For my grandpa’s 90th birthday, our family threw him a barrio fiesta-themed bash.
We decorated the backyard with colorful bunting so it would look like the neighborhood parties that Tatay grew up with in his home country of the Philippines. We ordered a big lechon, a roasted pig. And the guests were asked to wear filipiniana, traditional Filipino costume.
While I was jazzed to don a bright orange and yellow patadyong — a sarong-like skirt and wrap — my white, 30-something husband Darren, from Nashville, Tenn., felt nervous in his barong, an embroidered shirt woven from pineapple leaf fibers. My aunt had told all the guests to dress in traditional clothes.
“I feel like this is cultural appropriation,” he said, tugging at the collar and looking around nervously. “I honestly feel uncomfortable.”
I could understand Darren’s trepidation. Just over this past year, a number of prominent people have gotten into hot water for donning the dress of other cultures. In February, Canadian Prime Minister Justin Trudeau and his family were criticized for wearing over-the-top Indian attire on his state visit to India. “We Indians don’t dress like this every day … not even in Bollywood,” wrote one person on Twitter.
In August, Madonna sported a mishmash of accessories from the Amazigh tribe in North Africa while performing at the VMAs. Some found her jewelry “insulting,” although Addi Ouadderrou, a Moroccan Amazigh, told NPR that her getup didn’t bother him. “If someone comes to Morocco and wants to wear our clothes, to me, that’s an honor; that’s not an insult,” he said.
But wearing a barong to Tatay’s birthday party — this, I felt, was not appropriation. It filled me with pride to see my white husband in the clothing of my heritage. I know my family was excited, too. My uncle lent his shirt, which he had dry-cleaned and pressed before giving to Darren. My cousins wanted to take selfies with him.
I reassured him that he was expressing support and a sense of unity with my Filipino family. And we were wearing these outfits as an act of kindness to Tatay. He is losing his memory — but barong and patadyong and lechon, these are some of the things that remain in his mind.
Still, I wasn’t sure who was right. Was Darren appreciating? Or appropriating? I turned to the experts for advice.
Erich Hatala Matthes, an assistant professor of philosophy at Wellesley College who studies the ethics of cultural heritage, told me that there’s no clear definition of cultural appropriation: “It’s a really messy thing.”
Listening to my story, he says it was OK that Darren wore a barong to my family party. “He’s been invited by you and your family. He has a good reason to do it. It’s an act of cultural solidarity,” he says.
But there are times when it’s not OK, says Matthes: If you are wearing the clothing of another culture to intentionally offend or make fun of the group or to assert power over them (for example, if Darren was wearing the barong to make a point that America once occupied the Philippines — yikes!). And the folks I interviewed urge caution when it comes to dressing up in the garb of another ethnic group for Halloween.
“If you’re [not] wearing it as part of a cultural exploration or education, you should be hesitant,” Matthes says.
Each culture gets to give permission to share a cultural tradition — or not, says C. Thi Nguyen, an associate professor of philosophy at Utah Valley University. He is the co-author of a paper titled Cultural Appropriation and the Intimacy of Groups.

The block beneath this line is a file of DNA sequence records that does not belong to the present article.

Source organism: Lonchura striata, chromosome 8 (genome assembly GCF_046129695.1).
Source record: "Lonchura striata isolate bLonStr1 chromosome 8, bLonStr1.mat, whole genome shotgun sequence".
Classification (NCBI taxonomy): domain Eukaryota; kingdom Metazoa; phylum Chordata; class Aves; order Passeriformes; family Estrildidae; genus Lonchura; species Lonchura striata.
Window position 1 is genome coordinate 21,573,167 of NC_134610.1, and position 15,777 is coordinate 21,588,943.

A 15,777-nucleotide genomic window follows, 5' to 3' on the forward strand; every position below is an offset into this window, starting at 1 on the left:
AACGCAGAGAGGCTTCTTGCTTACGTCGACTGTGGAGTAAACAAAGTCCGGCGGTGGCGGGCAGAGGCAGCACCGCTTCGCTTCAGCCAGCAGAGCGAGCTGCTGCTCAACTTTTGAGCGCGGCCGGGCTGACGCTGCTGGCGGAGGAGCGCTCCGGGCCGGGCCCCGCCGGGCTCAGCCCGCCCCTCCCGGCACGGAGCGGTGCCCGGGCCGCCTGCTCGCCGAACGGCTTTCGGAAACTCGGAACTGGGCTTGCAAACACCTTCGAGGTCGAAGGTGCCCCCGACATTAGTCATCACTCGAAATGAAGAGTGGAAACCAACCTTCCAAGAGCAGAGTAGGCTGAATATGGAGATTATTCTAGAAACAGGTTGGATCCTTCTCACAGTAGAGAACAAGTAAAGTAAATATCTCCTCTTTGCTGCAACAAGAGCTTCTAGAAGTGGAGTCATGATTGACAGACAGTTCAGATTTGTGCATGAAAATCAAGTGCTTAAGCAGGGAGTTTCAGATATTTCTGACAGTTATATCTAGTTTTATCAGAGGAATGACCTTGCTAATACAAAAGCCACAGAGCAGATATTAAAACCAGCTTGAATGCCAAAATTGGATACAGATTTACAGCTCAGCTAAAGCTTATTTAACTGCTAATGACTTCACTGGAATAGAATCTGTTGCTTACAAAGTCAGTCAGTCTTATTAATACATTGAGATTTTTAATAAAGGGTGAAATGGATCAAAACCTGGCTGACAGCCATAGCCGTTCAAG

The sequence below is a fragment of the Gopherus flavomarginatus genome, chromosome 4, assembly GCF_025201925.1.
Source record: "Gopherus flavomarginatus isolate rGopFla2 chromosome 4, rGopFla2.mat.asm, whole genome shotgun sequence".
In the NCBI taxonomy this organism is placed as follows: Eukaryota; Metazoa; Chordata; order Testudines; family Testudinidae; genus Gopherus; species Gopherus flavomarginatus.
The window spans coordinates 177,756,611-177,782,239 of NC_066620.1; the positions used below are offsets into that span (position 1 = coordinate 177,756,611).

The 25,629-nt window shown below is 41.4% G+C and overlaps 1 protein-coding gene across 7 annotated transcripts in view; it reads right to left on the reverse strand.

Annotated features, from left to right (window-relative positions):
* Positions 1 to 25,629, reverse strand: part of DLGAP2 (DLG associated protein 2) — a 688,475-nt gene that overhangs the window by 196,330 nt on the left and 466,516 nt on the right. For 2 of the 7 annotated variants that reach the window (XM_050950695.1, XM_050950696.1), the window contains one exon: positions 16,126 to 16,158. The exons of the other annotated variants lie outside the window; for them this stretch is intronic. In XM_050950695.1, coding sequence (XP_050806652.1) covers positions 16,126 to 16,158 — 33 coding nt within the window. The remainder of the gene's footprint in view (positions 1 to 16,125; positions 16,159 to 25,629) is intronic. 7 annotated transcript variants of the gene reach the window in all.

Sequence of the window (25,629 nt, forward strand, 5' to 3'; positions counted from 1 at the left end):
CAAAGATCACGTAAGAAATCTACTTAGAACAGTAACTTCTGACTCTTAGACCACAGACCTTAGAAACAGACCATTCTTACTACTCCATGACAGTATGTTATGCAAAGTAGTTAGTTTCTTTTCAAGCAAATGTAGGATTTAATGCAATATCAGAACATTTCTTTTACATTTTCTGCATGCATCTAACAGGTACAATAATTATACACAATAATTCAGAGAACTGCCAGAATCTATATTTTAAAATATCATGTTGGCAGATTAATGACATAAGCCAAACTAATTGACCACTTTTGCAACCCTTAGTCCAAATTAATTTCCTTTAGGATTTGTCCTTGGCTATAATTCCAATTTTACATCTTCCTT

That’s because not all groups within a culture have the same views, he says. In May, a white high school student in Utah ignited furor for wearing a Chinese-style dress to prom because she liked its look. In a viral tweet, one person on Twitter wrote, “my culture is NOT” … your prom dress. Another wrote, “I am a Chinese woman. I support you!”
The student, Keziah Daum, told ABC News that the backlash was unexpected. “My intention was never to cause any commotion or misunderstanding,” she said.
If you want to wear a cultural outfit to an event, say a qipao to a party hosted by Chinese friends, or a sari to a South Asian wedding, but you are not a member of either of these groups, what should you do?
“Listen to the cultures involved,” says Nguyen. “Ask the most relevant representatives of the culture, in this case the family, whether they want you to participate.”
And it’s not up to outsiders to decide. “It imposes your singular view from the outside without consulting that particular cultural group” — and it can come off as dismissive and presumptive. You’re basically deciding on behalf of a group that you’re not part of, says Nguyen.
Lastly, be aware that donning a culture’s dress comes with great responsibility, says Mayra Monroy, an adjunct professor at Baylor University and the author of a paper called An Analysis of Cultural Appropriation in Fashion and Popular Media. Don’t just wear something “because it looks nice,” she says.
Let’s say you’ve been gifted a piece of jewelry from Afghanistan or bought a traditional embroidered shirt from Mexico and are wondering whether to wear it. Find out what that clothing, design, print or jewelry symbolizes within the culture and what it might mean for an outsider to wear it, says Monroy.
The conversations I had with the researchers hit a big point home for me: What we choose to wear has real power.
Seeing Darren in that barong, standing next to my Tatay in his, showed me that he was making an effort to understand and connect with my family.
And that, to me, was a beautiful thing.
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